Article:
I bought a NiSi kit. The filter holder is 'native' 82mm and comes with adapter rings 77mm, 72mm and 67mm as standard ... so, in this particular example, it would be compatible with all three lenses straight 'out of the box'.
The "second generation" 'pro' starter kit also comes with a polarising filter, a 10 stop ND, a 6 stop ND, and a soft grad (3 stops) ... together with a few goodies of varying degrees of actual usefulness.
Good things about the NiSi system. The polariser sits rather cunningly within the holder, making the whole thing less unwieldy than most of the competition once a polariser is added (usually as a large diameter filter sitting in front of the rest of the assembly). The filters are glass and should, in principle, be less prone to scratching than resin alternatives. By reputation (not tested by me), the NiSi ND filters add very little colour cast. The market leader (Lee) have a reputation for adding a blue colour cast when used at long exposures. I believe that isn't a major issue to deal with in post-processing and some photographers seem to quite like it. (Anyway, it hasn't stopped Lee from being the market leader.) The NiSi filter holder is a nice piece of engineering, manufactured primarily out of aluminium ... while for some of the competition (Cokin and Lee, for example), the filter holder is made predominantly out of plastic. Once you allow for the cost of buying the polariser, NiSi comes out to be less expensive than the Lee alternative (but it certainly isn't cheap).
Not so good things about the NiSi system. The filters are glass ... one careless or ham-fisted move and that is likely to be about £100 sitting in useless fragments on the ground in front of you. The whole assembly feels a little fiddly. It's fine to assemble or disassemble sitting indoors at a table or, probably, in a warm car. Out in the field with a gale blowing and ice cold hands, I get the distinct impression it could be very hard to manipulate. I don't know if the alternatives would be significantly better in this respect. The 'Wine Country' filter set looks as if it would be a lot less troublesome but you would need to be sure you were going to make a whole lot of use of it to justify its price!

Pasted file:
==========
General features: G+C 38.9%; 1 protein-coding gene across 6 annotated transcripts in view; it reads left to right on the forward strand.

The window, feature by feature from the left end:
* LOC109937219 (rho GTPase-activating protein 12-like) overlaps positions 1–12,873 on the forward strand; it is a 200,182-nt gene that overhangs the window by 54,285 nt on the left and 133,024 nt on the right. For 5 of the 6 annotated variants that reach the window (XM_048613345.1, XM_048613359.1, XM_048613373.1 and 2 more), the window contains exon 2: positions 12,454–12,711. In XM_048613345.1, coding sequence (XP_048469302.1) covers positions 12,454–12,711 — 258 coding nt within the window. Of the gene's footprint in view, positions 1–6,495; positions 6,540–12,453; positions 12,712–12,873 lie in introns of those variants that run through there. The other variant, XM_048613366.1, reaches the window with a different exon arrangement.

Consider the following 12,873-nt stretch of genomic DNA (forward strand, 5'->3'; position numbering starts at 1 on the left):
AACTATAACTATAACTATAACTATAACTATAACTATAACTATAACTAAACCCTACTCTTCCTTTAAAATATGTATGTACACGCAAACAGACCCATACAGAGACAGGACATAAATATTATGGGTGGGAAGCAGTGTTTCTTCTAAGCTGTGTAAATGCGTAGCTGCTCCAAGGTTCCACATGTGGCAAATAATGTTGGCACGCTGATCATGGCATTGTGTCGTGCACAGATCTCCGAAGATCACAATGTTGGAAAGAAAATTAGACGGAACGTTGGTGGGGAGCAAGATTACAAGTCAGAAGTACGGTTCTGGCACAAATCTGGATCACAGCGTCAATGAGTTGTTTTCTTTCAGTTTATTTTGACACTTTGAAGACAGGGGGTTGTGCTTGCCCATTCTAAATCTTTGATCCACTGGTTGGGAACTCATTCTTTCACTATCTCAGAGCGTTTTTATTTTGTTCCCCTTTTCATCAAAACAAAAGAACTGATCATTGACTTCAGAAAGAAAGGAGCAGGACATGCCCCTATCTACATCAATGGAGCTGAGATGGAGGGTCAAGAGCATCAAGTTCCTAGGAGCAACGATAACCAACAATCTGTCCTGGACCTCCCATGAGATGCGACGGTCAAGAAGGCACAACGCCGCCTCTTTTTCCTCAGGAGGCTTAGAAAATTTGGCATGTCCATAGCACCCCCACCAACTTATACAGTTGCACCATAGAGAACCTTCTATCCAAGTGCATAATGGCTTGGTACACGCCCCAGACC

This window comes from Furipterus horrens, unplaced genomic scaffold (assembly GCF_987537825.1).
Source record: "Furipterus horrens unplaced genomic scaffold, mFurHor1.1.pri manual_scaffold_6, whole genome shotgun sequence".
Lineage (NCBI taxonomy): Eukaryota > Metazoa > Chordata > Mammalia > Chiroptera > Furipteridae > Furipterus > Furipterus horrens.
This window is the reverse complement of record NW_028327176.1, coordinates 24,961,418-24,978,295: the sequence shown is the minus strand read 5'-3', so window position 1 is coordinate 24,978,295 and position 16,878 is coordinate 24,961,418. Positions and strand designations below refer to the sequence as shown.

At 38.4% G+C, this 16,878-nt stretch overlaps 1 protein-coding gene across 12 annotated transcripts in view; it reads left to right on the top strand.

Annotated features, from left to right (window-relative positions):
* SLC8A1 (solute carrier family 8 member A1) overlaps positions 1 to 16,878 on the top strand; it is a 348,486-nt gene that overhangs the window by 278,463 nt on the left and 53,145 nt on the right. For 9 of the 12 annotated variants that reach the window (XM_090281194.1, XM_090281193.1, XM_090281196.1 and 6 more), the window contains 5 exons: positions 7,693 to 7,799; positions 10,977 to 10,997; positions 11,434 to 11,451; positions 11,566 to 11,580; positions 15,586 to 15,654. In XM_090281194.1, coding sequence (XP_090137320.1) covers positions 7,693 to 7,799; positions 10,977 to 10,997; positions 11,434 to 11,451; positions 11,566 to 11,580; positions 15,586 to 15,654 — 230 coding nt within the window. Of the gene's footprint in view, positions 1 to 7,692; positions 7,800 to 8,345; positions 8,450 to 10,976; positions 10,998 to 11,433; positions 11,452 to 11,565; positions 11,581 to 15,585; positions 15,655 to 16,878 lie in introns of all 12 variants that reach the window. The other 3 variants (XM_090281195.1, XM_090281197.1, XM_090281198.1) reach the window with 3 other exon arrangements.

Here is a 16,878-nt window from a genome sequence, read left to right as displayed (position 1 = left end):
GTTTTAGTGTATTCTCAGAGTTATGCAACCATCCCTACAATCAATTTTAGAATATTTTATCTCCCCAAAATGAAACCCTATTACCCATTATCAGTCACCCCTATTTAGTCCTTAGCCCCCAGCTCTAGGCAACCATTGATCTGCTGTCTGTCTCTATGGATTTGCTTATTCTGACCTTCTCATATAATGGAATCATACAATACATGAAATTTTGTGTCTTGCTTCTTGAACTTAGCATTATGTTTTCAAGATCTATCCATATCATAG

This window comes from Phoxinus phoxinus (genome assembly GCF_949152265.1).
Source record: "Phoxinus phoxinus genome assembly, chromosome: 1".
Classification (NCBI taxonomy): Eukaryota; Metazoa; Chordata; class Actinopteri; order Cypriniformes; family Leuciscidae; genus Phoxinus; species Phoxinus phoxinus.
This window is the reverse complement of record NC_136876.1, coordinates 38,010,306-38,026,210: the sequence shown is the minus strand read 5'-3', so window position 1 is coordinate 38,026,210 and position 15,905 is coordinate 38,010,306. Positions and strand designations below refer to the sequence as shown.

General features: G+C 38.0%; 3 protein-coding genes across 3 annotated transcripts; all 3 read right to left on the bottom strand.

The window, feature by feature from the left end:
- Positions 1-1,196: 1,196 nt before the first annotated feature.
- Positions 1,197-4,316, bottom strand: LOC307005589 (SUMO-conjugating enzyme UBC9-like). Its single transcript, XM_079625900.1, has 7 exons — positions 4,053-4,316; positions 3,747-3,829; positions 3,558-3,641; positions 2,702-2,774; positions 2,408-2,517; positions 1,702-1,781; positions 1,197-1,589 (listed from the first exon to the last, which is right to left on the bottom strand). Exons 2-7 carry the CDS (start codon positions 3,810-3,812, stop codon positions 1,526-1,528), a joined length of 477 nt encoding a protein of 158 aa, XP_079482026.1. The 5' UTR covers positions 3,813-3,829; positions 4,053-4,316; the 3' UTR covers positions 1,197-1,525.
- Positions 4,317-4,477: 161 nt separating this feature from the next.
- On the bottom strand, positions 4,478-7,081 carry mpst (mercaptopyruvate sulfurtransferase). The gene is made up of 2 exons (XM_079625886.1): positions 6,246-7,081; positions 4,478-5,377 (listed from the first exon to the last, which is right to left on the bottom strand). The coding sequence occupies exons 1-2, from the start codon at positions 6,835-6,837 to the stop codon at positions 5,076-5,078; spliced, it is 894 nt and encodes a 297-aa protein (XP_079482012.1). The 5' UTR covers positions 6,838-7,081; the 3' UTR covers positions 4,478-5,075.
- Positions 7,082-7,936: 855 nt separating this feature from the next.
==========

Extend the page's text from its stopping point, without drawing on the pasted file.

There are various articles out there espousing the virtues of different systems ... and usually rubbishing the alternatives. Unfortunately, a whole lot of this seems to come from photographers who have been sponsored by the brand whose praises they are singing ... with some moving between brands between one year and the next and suddenly becoming fan boys for the same system they were decrying just a few months earlier. It makes it a lot harder to reach a rational decision.
I think the NiSi system is a good one on balance. But I really wouldn't want to make a 'hard sell' for it. You will find proponents of most of the different systems. By and large, the filters themselves are compatible with other systems so your priority should be to get a good reliable holder.
One word of warning ... you may find original "first generation" NiSi kits on offer at very good prices. The first generation holder has a poor reputation ... I can't remember if it's for being too stiff or too loose tbh but, either way, it needed the redesign that it quickly received.
Comment and (constructive) criticism always welcome.